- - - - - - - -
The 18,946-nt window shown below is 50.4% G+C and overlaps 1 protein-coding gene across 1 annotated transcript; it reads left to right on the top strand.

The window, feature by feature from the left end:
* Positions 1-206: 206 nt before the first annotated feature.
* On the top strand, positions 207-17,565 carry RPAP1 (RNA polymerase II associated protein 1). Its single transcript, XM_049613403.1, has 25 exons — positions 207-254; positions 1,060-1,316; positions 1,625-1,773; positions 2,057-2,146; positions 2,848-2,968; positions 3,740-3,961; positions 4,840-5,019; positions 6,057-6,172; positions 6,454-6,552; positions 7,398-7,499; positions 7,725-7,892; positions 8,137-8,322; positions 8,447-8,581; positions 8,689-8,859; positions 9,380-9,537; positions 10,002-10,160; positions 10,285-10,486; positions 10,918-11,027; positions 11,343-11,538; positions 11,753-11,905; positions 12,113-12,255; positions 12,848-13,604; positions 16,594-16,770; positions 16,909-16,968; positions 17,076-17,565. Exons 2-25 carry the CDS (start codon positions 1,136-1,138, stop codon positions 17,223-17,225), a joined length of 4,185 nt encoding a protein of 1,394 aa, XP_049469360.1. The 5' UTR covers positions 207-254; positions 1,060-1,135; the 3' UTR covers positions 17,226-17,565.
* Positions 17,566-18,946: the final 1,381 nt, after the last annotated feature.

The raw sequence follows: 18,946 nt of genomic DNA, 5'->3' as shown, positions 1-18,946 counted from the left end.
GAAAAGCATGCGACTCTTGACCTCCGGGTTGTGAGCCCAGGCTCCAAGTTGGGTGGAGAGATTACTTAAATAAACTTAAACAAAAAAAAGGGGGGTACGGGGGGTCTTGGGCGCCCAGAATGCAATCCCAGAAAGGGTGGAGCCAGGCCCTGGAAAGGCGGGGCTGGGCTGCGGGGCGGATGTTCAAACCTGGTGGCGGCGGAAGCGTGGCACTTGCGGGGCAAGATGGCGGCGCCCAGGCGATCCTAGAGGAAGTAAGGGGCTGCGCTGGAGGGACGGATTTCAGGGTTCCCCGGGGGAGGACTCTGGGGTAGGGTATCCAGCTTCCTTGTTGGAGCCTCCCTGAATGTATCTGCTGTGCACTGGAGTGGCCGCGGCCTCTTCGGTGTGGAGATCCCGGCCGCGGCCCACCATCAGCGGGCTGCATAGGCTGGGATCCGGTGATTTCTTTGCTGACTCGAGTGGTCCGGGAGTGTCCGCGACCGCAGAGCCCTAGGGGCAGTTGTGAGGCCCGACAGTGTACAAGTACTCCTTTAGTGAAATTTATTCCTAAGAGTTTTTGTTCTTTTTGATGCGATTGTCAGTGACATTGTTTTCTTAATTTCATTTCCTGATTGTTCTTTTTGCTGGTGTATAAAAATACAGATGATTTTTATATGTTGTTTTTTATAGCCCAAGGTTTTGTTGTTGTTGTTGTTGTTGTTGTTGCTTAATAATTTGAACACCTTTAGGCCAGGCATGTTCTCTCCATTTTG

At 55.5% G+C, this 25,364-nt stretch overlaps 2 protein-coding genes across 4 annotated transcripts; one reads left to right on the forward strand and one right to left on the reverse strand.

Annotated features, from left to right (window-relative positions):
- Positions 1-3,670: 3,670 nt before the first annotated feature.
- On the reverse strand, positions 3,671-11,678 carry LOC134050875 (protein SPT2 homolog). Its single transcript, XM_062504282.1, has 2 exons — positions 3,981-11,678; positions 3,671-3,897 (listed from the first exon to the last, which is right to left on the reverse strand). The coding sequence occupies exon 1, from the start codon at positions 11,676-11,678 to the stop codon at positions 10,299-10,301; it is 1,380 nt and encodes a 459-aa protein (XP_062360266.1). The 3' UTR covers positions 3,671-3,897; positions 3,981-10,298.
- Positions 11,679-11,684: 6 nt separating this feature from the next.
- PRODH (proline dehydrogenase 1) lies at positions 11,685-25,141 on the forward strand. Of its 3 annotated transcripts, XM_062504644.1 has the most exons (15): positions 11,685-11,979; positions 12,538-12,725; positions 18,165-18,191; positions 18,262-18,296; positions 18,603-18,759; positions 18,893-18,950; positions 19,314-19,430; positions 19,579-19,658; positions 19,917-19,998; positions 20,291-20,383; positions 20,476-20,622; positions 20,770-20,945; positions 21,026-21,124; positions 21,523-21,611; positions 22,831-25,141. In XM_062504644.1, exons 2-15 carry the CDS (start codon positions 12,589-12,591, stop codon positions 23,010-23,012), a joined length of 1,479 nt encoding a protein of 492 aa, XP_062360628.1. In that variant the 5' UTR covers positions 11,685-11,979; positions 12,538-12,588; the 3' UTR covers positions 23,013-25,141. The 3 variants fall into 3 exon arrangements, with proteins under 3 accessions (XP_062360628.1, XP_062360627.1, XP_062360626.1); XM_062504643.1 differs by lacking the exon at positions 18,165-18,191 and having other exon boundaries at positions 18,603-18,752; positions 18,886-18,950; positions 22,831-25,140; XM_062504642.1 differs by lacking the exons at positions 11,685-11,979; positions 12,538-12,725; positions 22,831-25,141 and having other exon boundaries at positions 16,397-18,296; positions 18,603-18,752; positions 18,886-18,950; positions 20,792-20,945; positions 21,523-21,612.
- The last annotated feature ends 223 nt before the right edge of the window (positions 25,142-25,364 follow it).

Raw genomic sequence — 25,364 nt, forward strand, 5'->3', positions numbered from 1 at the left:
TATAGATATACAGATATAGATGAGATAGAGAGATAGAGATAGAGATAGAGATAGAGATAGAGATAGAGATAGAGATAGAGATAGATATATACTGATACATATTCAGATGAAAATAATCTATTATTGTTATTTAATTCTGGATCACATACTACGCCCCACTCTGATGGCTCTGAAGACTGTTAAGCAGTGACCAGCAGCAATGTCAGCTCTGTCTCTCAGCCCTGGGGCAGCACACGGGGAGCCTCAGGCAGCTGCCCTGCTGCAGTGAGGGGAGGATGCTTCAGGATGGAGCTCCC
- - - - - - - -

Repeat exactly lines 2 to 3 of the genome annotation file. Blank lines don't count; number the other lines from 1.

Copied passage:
The window, feature by feature from the left end:
* Positions 1-206: 206 nt before the first annotated feature.